The Supreme Court heard oral argument in the case of Vadarian Meadows. Meadows was convicted of Capital Felony Murder and sentenced to life in prison without parole. Today at the Supreme Court there was a familiar principle argument being heard. Appellant asked the Court to overrule countless opinions holding that the Capital Felony Murder and Felony Murder in the First Degree statutes are identical with respect to Robbery; therefore, they are void for vagueness.
The Court has rejected this argument over and over because looking at the two statutes independently they are not vague. Each statute spells out exactly what is prohibited. Appellant’s argument avoided this issue entirely. Appellant repeatedly harped on the fact that one of the jurors contacted defense counsel after deliberations and stated that the jury felt like it had to select Capital as opposed to First Degree. This is true. The jury is not allowed to consider a lesser-included until it has acquitted of a greater charge. If the two charges are the same then a defendant can never theoretically get convicted of the identical lesser. However, this does not mean they are vague. They are simply overlapping and the prosecuting attorneys in Arkansas may seek either at their discretion.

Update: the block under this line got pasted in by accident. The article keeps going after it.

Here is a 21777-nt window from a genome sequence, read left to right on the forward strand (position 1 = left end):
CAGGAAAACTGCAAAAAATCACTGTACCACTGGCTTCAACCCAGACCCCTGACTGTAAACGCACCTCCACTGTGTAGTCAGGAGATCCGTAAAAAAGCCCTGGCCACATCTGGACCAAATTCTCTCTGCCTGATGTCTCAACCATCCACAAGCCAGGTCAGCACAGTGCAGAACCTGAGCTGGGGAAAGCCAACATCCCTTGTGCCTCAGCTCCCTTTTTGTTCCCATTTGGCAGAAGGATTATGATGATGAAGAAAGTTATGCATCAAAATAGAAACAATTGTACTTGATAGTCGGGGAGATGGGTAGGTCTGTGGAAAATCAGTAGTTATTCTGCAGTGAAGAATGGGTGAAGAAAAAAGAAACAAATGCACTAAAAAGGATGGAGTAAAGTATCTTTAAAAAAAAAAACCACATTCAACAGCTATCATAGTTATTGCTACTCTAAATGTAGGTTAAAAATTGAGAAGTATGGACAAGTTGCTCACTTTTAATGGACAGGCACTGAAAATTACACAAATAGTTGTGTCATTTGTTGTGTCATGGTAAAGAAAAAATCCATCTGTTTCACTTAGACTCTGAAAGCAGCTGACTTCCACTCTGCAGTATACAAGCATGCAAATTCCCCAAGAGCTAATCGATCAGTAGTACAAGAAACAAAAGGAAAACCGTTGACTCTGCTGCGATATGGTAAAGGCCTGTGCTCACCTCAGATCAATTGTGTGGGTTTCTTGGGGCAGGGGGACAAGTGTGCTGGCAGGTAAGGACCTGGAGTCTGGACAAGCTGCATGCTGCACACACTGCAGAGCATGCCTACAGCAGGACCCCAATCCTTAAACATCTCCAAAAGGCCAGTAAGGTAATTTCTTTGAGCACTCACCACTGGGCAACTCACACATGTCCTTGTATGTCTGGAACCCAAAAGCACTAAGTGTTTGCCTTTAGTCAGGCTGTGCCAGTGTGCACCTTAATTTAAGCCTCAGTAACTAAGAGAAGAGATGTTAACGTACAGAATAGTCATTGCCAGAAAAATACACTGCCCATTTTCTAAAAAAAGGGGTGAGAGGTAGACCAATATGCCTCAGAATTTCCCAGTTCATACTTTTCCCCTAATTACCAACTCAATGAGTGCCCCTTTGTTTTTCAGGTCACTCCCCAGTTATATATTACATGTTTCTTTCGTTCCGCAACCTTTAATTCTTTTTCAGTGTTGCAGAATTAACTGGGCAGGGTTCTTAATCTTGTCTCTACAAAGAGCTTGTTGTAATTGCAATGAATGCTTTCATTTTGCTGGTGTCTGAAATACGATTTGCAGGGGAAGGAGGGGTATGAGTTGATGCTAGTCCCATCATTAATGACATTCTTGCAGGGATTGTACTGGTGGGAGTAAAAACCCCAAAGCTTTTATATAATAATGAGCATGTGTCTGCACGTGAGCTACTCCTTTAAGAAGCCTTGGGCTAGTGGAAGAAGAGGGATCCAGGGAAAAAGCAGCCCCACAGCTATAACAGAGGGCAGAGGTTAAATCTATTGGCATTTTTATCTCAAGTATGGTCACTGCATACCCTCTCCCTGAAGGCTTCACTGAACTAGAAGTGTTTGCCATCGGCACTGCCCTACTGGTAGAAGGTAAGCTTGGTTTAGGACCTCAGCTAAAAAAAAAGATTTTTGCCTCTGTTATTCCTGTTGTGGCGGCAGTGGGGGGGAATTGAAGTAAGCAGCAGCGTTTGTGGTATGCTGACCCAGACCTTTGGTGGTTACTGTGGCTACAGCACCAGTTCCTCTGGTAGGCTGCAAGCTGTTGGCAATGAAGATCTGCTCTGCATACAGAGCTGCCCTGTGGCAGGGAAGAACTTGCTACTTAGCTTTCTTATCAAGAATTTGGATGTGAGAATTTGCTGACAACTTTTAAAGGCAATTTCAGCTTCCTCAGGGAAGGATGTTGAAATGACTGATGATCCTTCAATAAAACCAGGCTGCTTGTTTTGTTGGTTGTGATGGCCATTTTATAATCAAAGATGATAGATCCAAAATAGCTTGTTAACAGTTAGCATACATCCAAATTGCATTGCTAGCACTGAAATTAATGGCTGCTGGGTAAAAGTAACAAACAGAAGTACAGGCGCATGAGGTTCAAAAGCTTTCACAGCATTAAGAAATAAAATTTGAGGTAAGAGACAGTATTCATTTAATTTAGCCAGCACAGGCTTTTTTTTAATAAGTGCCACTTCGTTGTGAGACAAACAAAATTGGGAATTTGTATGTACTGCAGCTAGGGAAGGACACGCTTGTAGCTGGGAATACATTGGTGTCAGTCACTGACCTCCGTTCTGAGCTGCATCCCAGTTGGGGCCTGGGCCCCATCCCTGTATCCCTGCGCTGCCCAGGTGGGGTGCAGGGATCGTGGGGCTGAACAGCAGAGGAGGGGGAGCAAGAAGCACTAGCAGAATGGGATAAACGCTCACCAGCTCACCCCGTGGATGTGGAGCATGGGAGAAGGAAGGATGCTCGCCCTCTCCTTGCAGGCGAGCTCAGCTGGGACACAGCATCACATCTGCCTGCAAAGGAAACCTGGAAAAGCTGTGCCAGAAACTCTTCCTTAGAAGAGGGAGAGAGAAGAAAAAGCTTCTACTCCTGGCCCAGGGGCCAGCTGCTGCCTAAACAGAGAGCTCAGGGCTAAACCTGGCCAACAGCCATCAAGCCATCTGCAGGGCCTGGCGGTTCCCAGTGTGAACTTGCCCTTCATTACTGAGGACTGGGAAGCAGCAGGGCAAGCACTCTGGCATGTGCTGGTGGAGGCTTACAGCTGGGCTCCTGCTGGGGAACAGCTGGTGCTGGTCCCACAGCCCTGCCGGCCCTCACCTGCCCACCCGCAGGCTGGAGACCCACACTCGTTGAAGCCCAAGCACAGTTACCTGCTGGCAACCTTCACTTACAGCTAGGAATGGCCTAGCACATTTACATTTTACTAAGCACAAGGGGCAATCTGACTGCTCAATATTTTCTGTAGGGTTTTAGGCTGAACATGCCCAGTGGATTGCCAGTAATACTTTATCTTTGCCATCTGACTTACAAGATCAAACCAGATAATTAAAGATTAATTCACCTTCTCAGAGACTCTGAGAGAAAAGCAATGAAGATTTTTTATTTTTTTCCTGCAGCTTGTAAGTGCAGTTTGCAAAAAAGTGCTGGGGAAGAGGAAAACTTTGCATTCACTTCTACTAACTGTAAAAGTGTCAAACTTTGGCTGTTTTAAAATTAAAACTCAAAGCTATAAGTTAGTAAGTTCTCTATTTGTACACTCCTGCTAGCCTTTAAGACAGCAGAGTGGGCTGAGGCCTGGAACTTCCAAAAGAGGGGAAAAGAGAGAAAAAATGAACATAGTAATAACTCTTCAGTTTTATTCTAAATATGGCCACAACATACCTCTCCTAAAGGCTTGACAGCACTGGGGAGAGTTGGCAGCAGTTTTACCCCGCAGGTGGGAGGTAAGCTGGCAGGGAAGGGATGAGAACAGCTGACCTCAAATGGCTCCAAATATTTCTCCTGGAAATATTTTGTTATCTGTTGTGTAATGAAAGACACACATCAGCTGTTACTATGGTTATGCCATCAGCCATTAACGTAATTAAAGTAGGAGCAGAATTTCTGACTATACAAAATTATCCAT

Regardless, the case has a few holes. Appellant failed to preserve the issue by filing a motion prior to trial on the issue of vagueness. Appellant also cannot use the jury deliberations to support his argument because Rule 606 prevents a court from inquiring into the deliberations to protect the sanctity of deliberations. Therefore, ultimately this challenge will fail.
In other news, the Arkansas Supreme Court overruled a multi-million dollar verdict against Yanmar, Inc. on the basis of insufficient evidence and lack of personal jurisdiction. The opinion was well-written and kudos go to Appellant’s attorneys for a great job at oral argument.